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Does My Business Need More Than One Lawyer?

By George Khoury, Esq. | Last updated on

Depending on what kind of business you are running and the depth of your business's attorney's expertise, it is rather likely that you'll need to hire more than one attorney. For most businesses, this is more a question of "when" than "if."

Whether or not you actually need to hire an attorney into your business, or just retain different kinds of attorneys will vary based on the size of your business, and the size of the task at hand. Most small businesses can make do with just one attorney in-house, or one outside attorney acting as general counsel. However, as the need arises, that in-house attorney, or outside general counsel, will need to bring in other attorneys to fill those needs.

Various Needs Require a Variety of Lawyers

When it comes to small business, the number of legal issues owners can face is anything but small. If a business owner does not have a business attorney advising them about the many potential legal issues, an owner is bound to miss something that could potentially be catastrophic. Typical issues include:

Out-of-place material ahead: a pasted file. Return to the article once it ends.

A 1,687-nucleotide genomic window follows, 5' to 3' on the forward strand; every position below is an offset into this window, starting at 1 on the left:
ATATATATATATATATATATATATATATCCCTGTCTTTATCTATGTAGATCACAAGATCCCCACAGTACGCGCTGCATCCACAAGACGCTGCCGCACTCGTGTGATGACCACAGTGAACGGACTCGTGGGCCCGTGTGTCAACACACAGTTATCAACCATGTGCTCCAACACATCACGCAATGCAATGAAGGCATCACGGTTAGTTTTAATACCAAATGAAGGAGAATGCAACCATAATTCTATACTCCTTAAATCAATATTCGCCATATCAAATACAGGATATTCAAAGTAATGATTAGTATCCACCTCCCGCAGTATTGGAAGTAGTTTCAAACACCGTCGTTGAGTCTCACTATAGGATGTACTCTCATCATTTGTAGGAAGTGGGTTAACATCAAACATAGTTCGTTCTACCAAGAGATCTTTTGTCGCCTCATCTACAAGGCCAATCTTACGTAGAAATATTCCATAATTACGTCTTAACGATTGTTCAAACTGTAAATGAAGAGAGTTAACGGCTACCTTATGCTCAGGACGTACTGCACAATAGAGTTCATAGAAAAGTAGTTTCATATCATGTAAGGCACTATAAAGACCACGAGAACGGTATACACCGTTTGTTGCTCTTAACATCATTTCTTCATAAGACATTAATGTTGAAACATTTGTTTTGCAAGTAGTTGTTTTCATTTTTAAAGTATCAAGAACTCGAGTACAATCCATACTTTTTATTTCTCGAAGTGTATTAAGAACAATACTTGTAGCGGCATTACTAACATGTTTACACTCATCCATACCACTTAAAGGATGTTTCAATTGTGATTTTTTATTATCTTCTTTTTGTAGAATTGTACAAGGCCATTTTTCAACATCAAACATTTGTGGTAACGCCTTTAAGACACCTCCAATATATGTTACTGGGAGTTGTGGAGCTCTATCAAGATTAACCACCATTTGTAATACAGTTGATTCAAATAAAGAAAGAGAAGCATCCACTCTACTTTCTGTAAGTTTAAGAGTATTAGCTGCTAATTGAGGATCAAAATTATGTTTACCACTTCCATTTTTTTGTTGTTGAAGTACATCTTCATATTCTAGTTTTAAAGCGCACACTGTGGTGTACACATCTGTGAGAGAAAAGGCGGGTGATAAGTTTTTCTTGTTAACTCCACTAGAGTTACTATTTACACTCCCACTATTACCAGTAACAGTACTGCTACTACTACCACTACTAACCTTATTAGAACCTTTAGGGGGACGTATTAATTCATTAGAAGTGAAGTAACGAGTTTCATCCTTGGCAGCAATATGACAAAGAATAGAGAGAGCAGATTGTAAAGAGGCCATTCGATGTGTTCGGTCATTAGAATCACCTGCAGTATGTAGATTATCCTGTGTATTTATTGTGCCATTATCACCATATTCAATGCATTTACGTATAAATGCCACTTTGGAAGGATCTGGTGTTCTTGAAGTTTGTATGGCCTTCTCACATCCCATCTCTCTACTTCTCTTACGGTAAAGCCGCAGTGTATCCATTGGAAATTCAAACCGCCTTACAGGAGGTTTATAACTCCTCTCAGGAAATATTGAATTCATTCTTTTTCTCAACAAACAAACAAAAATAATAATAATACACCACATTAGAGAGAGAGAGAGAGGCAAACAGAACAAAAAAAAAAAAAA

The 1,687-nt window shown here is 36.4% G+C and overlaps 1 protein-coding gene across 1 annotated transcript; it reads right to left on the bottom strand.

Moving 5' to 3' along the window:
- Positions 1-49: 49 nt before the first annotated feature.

• Government compliance
  • Premises liability claims
  • Employment law claims
  • Consumer law claims
  • Contract drafting and negotiation
  • Business to business matters

To make matters simpler, businesses tend to have one attorney that is their "go to" for any problem. Then that one attorney, often called general counsel, will have the authority to bring in specialists to solve that problem. The concept behind having a general counsel is that they will be better suited to bring in the right lawyers for certain tasks. Also, if your business consistently requires one type of legal help, hiring an in-house that can do that work themselves can also help to cut costs.

To In-House or Not?

Bringing an attorney in-house means putting a lawyer on your company's payroll. Whether or not your business's legal needs warrant one or more attorneys on the payroll generally depends on the volume of legal work that needs to get done, and the time frame for completion. Typically, when a business consistently has enough legal work every week going to the same lawyer, it may be time to consider bringing that attorney in-house to cut those costs.

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